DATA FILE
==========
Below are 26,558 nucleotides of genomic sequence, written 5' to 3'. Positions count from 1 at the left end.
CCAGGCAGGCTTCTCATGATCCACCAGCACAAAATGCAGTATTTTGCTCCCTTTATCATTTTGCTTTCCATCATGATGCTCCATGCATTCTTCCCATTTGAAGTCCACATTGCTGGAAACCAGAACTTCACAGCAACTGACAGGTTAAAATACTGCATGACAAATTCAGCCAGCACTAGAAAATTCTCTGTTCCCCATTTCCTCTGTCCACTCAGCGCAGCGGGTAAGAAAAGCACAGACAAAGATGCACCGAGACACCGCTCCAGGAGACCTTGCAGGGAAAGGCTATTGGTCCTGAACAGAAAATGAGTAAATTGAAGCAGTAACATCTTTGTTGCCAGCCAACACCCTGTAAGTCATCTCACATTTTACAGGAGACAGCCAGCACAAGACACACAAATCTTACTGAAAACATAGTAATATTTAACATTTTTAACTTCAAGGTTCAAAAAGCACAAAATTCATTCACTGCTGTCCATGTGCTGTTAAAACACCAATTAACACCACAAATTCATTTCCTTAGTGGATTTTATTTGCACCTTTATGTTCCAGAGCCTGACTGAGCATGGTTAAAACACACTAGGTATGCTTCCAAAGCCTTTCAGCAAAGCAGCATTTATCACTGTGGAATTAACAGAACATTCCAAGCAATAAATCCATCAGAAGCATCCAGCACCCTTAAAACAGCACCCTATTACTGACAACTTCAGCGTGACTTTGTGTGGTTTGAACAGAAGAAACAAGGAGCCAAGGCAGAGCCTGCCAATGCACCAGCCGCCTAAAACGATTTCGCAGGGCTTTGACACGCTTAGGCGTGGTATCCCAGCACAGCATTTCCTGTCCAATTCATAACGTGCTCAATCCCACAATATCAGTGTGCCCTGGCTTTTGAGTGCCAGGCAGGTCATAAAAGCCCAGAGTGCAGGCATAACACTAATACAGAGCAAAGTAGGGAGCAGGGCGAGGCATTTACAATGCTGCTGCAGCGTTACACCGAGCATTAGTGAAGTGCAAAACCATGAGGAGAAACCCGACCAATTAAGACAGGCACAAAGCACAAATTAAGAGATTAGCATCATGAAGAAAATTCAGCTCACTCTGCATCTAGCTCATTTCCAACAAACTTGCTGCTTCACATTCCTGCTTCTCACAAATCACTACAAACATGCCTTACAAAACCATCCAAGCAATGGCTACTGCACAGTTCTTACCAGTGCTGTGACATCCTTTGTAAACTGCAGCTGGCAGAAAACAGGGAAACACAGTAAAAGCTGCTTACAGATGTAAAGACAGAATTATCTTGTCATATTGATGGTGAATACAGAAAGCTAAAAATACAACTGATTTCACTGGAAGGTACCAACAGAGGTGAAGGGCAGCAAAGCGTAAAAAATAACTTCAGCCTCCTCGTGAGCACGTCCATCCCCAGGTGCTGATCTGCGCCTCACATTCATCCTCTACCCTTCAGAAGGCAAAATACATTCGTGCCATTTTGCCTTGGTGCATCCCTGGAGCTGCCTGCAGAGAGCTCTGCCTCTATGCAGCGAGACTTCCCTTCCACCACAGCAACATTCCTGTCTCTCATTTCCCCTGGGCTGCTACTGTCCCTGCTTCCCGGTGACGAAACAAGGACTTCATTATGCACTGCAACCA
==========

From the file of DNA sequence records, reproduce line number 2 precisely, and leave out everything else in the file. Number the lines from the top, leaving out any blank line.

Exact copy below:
CCAGGCAGGCTTCTCATGATCCACCAGCACAAAATGCAGTATTTTGCTCCCTTTATCATTTTGCTTTCCATCATGATGCTCCATGCATTCTTCCCATTTGAAGTCCACATTGCTGGAAACCAGAACTTCACAGCAACTGACAGGTTAAAATACTGCATGACAAATTCAGCCAGCACTAGAAAATTCTCTGTTCCCCATTTCCTCTGTCCACTCAGCGCAGCGGGTAAGAAAAGCACAGACAAAGATGCACCGAGACACCGCTCCAGGAGACCTTGCAGGGAAAGGCTATTGGTCCTGAACAGAAAATGAGTAAATTGAAGCAGTAACATCTTTGTTGCCAGCCAACACCCTGTAAGTCATCTCACATTTTACAGGAGACAGCCAGCACAAGACACACAAATCTTACTGAAAACATAGTAATATTTAACATTTTTAACTTCAAGGTTCAAAAAGCACAAAATTCATTCACTGCTGTCCATGTGCTGTTAAAACACCAATTAACACCACAAATTCATTTCCTTAGTGGATTTTATTTGCACCTTTATGTTCCAGAGCCTGACTGAGCATGGTTAAAACACACTAGGTATGCTTCCAAAGCCTTTCAGCAAAGCAGCATTTATCACTGTGGAATTAACAGAACATTCCAAGCAATAAATCCATCAGAAGCATCCAGCACCCTTAAAACAGCACCCTATTACTGACAACTTCAGCGTGACTTTGTGTGGTTTGAACAGAAGAAACAAGGAGCCAAGGCAGAGCCTGCCAATGCACCAGCCGCCTAAAACGATTTCGCAGGGCTTTGACACGCTTAGGCGTGGTATCCCAGCACAGCATTTCCTGTCCAATTCATAACGTGCTCAATCCCACAATATCAGTGTGCCCTGGCTTTTGAGTGCCAGGCAGGTCATAAAAGCCCAGAGTGCAGGCATAACACTAATACAGAGCAAAGTAGGGAGCAGGGCGAGGCATTTACAATGCTGCTGCAGCGTTACACCGAGCATTAGTGAAGTGCAAAACCATGAGGAGAAACCCGACCAATTAAGACAGGCACAAAGCACAAATTAAGAGATTAGCATCATGAAGAAAATTCAGCTCACTCTGCATCTAGCTCATTTCCAACAAACTTGCTGCTTCACATTCCTGCTTCTCACAAATCACTACAAACATGCCTTACAAAACCATCCAAGCAATGGCTACTGCACAGTTCTTACCAGTGCTGTGACATCCTTTGTAAACTGCAGCTGGCAGAAAACAGGGAAACACAGTAAAAGCTGCTTACAGATGTAAAGACAGAATTATCTTGTCATATTGATGGTGAATACAGAAAGCTAAAAATACAACTGATTTCACTGGAAGGTACCAACAGAGGTGAAGGGCAGCAAAGCGTAAAAAATAACTTCAGCCTCCTCGTGAGCACGTCCATCCCCAGGTGCTGATCTGCGCCTCACATTCATCCTCTACCCTTCAGAAGGCAAAATACATTCGTGCCATTTTGCCTTGGTGCATCCCTGGAGCTGCCTGCAGAGAGCTCTGCCTCTATGCAGCGAGACTTCCCTTCCACCACAGCAACATTCCTGTCTCTCATTTCCCCTGGGCTGCTACTGTCCCTGCTTCCCGGTGACGAAACAAGGACTTCATTATGCACTGCAACCA